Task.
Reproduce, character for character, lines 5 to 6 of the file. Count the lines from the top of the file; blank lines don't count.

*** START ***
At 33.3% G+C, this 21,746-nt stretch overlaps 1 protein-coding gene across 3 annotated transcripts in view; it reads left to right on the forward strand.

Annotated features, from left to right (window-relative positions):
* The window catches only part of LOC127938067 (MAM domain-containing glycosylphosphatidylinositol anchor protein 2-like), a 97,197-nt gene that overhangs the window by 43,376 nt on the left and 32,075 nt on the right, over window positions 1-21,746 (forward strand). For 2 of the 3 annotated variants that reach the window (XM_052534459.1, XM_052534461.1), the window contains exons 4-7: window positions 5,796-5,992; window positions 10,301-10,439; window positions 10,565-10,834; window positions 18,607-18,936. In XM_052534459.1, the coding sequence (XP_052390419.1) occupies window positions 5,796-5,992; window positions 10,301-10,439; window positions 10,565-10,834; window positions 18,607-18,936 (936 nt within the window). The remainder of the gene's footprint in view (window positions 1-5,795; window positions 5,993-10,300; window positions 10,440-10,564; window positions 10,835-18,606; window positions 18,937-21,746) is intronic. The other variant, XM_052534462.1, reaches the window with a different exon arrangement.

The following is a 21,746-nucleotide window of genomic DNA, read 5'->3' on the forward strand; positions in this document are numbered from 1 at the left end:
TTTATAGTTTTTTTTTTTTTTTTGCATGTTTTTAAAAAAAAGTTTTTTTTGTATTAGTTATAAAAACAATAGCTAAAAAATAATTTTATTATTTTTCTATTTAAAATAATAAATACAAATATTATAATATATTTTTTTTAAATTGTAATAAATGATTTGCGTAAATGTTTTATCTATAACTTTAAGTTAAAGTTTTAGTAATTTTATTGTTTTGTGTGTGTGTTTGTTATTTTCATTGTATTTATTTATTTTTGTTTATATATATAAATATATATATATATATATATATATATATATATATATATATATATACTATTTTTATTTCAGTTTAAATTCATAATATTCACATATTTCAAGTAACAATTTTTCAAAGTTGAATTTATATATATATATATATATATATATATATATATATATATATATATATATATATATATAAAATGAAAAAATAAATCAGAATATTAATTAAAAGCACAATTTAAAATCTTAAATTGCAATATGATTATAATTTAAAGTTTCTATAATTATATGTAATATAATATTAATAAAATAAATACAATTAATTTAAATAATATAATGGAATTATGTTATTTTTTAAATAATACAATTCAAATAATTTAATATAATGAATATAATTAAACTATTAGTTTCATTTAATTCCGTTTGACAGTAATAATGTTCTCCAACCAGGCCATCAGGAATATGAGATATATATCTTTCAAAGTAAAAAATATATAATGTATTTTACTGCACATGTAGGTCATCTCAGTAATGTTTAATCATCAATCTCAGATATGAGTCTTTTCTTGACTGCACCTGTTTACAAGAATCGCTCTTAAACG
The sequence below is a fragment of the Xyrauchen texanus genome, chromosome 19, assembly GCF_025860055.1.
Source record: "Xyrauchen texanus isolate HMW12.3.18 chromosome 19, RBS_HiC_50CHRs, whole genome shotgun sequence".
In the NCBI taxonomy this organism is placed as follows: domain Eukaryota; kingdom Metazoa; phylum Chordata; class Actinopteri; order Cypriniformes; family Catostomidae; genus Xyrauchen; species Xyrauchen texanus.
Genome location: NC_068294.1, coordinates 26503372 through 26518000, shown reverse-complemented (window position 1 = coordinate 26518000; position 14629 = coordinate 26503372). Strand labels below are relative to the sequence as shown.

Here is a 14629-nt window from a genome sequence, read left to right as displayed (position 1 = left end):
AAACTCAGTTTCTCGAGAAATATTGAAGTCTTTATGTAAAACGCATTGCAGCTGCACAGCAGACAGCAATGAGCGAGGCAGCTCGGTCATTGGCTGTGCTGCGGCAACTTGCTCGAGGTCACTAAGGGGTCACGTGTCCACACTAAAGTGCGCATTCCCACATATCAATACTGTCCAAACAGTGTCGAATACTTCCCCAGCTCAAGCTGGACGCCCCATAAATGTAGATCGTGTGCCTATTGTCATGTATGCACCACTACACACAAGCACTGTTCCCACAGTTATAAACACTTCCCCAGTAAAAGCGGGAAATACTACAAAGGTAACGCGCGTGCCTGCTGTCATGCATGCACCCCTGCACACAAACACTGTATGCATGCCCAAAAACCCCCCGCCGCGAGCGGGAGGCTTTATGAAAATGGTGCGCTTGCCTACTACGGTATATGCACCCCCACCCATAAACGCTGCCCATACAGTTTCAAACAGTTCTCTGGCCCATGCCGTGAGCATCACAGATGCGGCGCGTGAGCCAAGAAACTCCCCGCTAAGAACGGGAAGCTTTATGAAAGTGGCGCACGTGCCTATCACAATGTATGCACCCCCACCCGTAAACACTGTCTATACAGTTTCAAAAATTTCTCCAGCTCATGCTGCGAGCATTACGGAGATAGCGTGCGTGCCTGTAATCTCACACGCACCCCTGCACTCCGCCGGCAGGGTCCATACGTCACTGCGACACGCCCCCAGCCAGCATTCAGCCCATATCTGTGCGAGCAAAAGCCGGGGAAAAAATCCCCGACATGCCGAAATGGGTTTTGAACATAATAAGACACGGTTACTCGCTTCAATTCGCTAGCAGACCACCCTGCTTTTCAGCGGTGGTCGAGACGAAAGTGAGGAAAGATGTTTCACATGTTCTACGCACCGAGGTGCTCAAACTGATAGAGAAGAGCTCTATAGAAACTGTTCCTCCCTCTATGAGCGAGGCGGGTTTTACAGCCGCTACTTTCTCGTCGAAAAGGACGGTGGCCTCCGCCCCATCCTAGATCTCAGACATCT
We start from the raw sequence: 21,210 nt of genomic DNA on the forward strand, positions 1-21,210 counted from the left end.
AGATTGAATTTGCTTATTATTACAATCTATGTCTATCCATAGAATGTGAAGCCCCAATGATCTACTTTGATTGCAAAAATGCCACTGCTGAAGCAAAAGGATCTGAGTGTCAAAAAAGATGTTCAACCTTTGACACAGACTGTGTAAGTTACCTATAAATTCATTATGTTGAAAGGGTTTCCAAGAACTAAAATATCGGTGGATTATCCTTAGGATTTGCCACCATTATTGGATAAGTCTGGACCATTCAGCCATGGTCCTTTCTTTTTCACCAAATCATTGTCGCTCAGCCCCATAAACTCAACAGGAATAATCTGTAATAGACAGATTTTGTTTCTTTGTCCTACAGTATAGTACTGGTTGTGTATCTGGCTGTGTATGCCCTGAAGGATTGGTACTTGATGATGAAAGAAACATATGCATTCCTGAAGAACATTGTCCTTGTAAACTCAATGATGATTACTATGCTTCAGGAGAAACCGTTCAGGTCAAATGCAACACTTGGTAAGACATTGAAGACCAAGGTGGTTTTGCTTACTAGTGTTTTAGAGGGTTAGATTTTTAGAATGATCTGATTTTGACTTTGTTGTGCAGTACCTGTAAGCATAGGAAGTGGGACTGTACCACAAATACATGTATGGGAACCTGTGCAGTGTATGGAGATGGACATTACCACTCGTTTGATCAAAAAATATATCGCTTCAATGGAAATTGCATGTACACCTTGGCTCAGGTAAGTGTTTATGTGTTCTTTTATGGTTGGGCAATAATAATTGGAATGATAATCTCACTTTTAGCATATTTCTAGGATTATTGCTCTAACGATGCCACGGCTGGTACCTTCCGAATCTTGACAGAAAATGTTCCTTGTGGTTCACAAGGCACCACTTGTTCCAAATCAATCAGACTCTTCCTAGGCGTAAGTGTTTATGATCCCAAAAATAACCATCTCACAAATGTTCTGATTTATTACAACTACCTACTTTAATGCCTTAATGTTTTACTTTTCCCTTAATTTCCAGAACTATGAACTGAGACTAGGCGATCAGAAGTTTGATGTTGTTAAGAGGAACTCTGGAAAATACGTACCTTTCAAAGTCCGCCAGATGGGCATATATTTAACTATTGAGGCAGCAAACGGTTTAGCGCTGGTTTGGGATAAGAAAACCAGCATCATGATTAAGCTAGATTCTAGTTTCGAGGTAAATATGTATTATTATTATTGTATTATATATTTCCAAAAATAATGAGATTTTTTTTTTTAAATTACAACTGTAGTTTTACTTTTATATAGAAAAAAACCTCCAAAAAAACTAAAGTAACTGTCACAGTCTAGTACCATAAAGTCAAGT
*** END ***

TTTATAGTTTTTTTTTTTTTTTTGCATGTTTTTAAAAAAAAGTTTTTTTTGTATTAGTTATAAAAACAATAGCTAAAAAATAATTTTATTATTTTTCTATTTAAAATAATAAATACAAATATTATAATATATTTTTTTTAAATTGTAATAAATGATTTGCGTAAATGTTTTATCTATAACTTTAAGTTAAAGTTTTAGTAATTTTATTGTTTTGTGTGTGTGTTTGTTATTTTCATTGTATTTATTTATTTTTGTTTATATATATAAATATATATATATATATATATATATATATATATATATATATATATACTATTTTTATTTCAGTTTAAATTCATAATATTCACATATTTCAAGTAACAATTTTTCAAAGTTGAATTTATATATATATATATATATATATATATATATATATATATATATATATATATATATATAAAATGAAAAAATAAATCAGAATATTAATTAAAAGCACAATTTAAAATCTTAAATTGCAATATGATTATAATTTAAAGTTTCTATAATTATATGTAATATAATATTAATAAAATAAATACAATTAATTTAAATAATATAATGGAATTATGTTATTTTTTAAATAATACAATTCAAATAATTTAATATAATGAATATAATTAAACTATTAGTTTCATTTAATTCCGTTTGACAGTAATAATGTTCTCCAACCAGGCCATCAGGAATATGAGATATATATCTTTCAAAGTAAAAAATATATAATGTATTTTACTGCACATGTAGGTCATCTCAGTAATGTTTAATCATCAATCTCAGATATGAGTCTTTTCTTGACTGCACCTGTTTACAAGAATCGCTCTTAAACG
The sequence below is a fragment of the Xyrauchen texanus genome, chromosome 19, assembly GCF_025860055.1.